Reinhold Köhler

Immediately beside the Institute was the Weimar library. In this resided as chief librarian a man of a childlike temperament and unlimited scholarship, Reinhold Köhler. The collaborators at the Institute often had occasion to resort there. For what they had in the Institute as literary aid to their work was here greatly augmented. Reinhold Köhler had roved around with unique comprehensiveness in the myths, fairy-tales, and sagas; his knowledge in the field of linguistic scholarship was of the most admirable universality. He knew where to turn for the most out-of-the-way literary material. His modesty was most touching, and he received one with great cordiality. He never permitted anyone to bring the books he needed from their resting-places into the work-room of the archives where we did our work. 

I came in once and asked for a book that Goethe used in connection with his studies in botany, in order to look into it. Reinhold Köhler went to get the old book which had rested somewhere on the topmost shelves unused for decades. He did not come back for a long time. Someone went to see where he was. He had fallen from the ladder on which he had to climb to attend to the books. He had broken his thigh. The noble and lovable person never recovered from the effect of the accident. After a lingering illness this widely known man died. I grieved over the painful thought that his misfortune had happened while he was attending to a book for me.

Source: Rudolf Steiner – GA 28 – The Story of My Life – Chapter XIV

Reinhold_Koehler

 

Reinhold Köhler (1830 – 1892)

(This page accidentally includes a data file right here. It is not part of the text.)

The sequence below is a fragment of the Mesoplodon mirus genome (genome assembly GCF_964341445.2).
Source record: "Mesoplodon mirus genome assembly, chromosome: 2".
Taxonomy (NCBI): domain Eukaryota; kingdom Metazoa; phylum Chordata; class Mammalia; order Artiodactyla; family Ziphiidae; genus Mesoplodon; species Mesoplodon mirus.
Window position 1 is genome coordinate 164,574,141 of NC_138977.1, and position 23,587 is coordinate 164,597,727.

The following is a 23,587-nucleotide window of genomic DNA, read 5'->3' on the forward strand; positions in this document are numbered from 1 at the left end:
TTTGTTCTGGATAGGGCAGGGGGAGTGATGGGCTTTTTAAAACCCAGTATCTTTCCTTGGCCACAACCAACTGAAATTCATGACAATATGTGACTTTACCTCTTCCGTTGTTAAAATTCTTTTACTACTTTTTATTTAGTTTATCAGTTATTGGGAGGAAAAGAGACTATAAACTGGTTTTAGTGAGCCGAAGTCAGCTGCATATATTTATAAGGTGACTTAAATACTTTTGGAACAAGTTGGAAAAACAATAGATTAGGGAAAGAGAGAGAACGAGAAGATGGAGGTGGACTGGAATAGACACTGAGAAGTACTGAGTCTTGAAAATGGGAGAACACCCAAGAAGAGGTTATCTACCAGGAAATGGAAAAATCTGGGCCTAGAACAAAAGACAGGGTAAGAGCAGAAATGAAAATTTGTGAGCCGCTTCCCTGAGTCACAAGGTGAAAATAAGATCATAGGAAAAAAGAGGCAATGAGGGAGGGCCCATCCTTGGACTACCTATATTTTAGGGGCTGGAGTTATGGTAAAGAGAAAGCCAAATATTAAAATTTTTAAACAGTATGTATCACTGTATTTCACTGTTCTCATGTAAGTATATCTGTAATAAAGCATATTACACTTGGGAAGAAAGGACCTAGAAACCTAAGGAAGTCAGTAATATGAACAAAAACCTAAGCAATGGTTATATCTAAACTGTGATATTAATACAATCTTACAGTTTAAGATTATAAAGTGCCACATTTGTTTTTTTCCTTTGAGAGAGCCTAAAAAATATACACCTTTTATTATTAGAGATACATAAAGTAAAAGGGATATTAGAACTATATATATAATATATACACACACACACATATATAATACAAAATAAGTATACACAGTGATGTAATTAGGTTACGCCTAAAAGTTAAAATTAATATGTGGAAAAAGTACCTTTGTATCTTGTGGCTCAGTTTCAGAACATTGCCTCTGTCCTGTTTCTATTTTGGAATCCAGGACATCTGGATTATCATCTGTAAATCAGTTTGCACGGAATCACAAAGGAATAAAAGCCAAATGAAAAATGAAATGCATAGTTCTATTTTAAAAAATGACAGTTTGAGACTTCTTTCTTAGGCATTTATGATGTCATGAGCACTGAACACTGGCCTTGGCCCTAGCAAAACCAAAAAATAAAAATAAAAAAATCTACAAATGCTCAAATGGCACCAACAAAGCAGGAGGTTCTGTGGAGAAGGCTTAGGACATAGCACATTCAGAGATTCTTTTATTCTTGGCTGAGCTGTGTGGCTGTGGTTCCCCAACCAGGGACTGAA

Steiner about the suicide of Bernhard Suphan

From 1890-1897 Steiner worked at the Goethe-Archive at Weimar. Director was there Bernhard Suphan (1845-1911). In The Story of My Life Steiner writes about him:

When I came to Weimar, and entered into a close relationship with Bernhard Suphan, he was a man sorely tried in his personal life. His first and second wives, who were sisters, he had seen buried at an early age. He lived now with his two children in Weimar, grieving over those who had left him, and not feeling any happiness in life. His sole satisfaction lay in the good will which the Grand-duchess Sophie, his profoundly honoured lady, bore to him. In this respect for her there was nothing servile: Suphan loved and admired the Grand-duchess in an entirely personal way.

In loyal dependence was Suphan devoted to Herman Grimm. He had previously been honoured as a member of the household of Grimm in Berlin, and had breathed with satisfaction the spiritual atmosphere of that home. But there was something in him which prevented him from getting adjusted to life. One could speak freely with him about the highest spiritual matters, yet something bitter would easily come into the conversation, something arising from his experiences. Most of all did this melancholy dominate in his own mind; then he would help himself past these experiences by means of a dry humour. So one could not feel warm in his company. He could in a moment grasp some great idea quite sympathetically, and then, without any transition, fall immediately into the petty and trivial. He always showed good will toward me. In the spiritual interests vital within my own soul he could take no part, and at times treated them from the view-point of his dry humour; but in the direction of my work in the Goethe Institute and in my personal life he felt the warmest interest.